SANTA FE, N.M. - The Open Primaries Education Fund filed a lawsuit Wednesday against New Mexico Secretary of State Maggie Toulouse Oliver, challenging the public funding of the state's closed primary elections. Only registered party members can participate in the primaries, yet the burden falls on all taxpayers to foot the bill for these elections.
OPEF says it has retained the New Mexico based law firm, Bardacke Allison, which is headed by former Attorney General Paul Bardacke. At issue is the unconstitutional use of taxpayer money to pay for primary elections that benefit private political party activities.
“New Mexico’s closed primary elections are exclusionary and held for the benefit of major political parties, which are purely private entities. Even though the primary election is closed and exclusionary, primary elections are paid for by public funds and New Mexico taxpayers, while the major political parties reap the benefits," the lawsuit says.
There are approximately 270,000 registered independents in New Mexico -- 22% of the registered voter population -- who do not have access to primary elections unless they re-register with the Republican, Democratic, or Libertarian Party.
OPEF says if the lawsuit is successful, it will require New Mexico to open its primary elections to all voters in order to receive state funding. The organization says challenges in other states may follow as well.
“For far too long, the Democratic and Republican parties have been the gatekeepers of our primary elections, deciding who can and can’t vote in them, all the while happily taking millions of dollars in taxpayer funds to run their private elections. No more," says Jeremy Gruber, senior vice president of OPEF and its lead attorney.
"26 million voters across the country are shut out of elections they pay for and our great democracy has suffered deeply as a result. This case is part of a nationwide effort to take back our elections for the people.”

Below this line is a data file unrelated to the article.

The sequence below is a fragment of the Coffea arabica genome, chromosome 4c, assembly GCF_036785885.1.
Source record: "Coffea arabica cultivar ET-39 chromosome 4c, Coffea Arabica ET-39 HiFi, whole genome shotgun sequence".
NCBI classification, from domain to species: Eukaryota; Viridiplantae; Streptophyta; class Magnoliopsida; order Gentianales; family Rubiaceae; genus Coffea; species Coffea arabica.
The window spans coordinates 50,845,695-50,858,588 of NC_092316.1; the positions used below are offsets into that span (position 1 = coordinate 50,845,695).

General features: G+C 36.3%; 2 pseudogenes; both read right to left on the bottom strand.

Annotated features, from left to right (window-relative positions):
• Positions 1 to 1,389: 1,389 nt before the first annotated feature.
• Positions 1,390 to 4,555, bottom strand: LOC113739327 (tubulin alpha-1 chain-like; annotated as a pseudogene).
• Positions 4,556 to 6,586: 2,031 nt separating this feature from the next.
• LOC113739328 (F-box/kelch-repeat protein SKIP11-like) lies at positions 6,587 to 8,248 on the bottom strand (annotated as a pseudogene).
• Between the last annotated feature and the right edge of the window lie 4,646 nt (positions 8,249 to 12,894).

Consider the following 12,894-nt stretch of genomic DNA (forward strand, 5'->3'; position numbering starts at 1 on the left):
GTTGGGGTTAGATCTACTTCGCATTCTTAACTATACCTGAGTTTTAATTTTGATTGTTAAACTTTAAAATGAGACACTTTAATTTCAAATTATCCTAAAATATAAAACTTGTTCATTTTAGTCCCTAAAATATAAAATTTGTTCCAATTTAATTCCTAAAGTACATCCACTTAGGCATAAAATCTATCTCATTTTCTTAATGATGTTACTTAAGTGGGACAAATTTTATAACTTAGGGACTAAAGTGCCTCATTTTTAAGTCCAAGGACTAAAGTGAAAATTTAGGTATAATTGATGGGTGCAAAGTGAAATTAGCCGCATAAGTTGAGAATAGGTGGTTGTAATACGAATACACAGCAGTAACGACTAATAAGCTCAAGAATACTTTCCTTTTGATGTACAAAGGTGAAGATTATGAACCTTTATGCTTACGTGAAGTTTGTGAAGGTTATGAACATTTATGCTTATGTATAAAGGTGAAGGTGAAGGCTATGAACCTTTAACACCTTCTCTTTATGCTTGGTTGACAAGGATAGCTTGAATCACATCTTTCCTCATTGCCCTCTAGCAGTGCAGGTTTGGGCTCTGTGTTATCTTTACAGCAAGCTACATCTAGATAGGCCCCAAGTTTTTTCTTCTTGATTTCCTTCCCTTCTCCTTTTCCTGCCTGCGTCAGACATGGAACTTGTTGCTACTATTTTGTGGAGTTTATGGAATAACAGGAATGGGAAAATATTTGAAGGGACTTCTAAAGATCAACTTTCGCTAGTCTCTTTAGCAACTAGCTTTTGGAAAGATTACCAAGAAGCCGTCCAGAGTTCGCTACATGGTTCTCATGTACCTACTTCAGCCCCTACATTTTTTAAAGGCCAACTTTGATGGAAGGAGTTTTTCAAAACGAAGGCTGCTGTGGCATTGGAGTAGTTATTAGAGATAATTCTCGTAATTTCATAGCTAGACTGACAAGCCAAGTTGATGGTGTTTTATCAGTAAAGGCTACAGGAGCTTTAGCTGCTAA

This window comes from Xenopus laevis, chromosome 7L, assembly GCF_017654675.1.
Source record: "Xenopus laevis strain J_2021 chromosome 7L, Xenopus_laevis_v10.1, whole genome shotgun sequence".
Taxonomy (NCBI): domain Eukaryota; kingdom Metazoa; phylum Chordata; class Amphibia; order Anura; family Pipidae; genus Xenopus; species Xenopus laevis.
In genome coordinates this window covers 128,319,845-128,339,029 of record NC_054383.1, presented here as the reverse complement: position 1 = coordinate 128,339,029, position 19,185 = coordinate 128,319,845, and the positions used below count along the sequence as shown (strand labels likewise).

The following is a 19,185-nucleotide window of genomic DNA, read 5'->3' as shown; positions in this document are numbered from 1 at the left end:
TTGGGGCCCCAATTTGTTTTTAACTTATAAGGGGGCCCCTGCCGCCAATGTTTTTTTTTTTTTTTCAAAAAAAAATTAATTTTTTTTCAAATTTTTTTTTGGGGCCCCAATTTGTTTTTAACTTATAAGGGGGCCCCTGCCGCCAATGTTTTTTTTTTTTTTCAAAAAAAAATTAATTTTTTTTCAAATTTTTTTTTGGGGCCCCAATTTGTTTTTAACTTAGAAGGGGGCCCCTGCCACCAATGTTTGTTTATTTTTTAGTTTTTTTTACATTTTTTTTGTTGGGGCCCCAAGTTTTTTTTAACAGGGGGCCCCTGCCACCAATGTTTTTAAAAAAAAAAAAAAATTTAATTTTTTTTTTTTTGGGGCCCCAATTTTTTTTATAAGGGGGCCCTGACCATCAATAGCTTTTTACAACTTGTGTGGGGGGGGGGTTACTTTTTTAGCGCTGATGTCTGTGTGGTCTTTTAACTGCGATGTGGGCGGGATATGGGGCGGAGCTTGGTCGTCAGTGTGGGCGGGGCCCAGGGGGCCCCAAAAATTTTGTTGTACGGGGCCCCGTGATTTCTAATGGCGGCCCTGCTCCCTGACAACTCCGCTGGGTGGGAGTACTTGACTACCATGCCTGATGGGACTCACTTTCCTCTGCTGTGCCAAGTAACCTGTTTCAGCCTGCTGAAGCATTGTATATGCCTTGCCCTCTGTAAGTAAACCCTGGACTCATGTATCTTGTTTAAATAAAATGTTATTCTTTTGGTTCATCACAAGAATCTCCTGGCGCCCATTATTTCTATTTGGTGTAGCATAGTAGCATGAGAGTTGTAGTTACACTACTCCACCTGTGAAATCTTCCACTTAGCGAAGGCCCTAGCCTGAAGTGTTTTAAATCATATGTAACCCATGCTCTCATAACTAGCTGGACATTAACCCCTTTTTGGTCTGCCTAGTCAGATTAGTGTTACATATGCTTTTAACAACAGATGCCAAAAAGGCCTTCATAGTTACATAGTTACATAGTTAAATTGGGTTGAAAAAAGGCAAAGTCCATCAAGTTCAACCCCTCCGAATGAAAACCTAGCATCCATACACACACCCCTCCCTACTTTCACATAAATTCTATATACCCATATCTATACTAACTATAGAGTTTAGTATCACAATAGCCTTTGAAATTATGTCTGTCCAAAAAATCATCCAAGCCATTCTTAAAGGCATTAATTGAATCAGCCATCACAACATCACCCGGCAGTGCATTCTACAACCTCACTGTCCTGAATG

John Opdycke, president of Open Primaries Education Fund, added:
“The New Mexico Constitution says: ‘neither the state nor any county, school district, or municipality, except as otherwise provided in this constitution, shall directly or indirectly lend or pledge its credit or make any donation to or in aid of any person, association, or public or private corporation.’ There is a clear case to be made that funding exclusionary elections violates this clause. The political parties have had it both ways; private organizations when it comes to determining the rules for participation, but public when it comes to taxpayer subsidies. Our goal is to change that.”
A similar lawsuit was filed in New Jersey back in 2014 by a coalition of nonpartisan groups and individual plaintiffs, led by the Independent Voter Project. The lawsuit challenged the constitutionality of the state's closed primary system.
At the time, the courts upheld the state's argument that if voters wanted equal access to the election process, they should "simply join a party." The Independent Voter Project petitioned the Supreme Court to hear the case, which decided not to hear it at that time.
Harry Kresky, an attorney who helped with the New Jersey lawsuit, is also participating as a counsel in the OPEF lawsuit.
Both cases highlight the extent to which the Democratic and Republican Parties manipulate elections to serve their interests at the expense of ALL voters. Stay tuned for more developments on the OPEF lawsuit.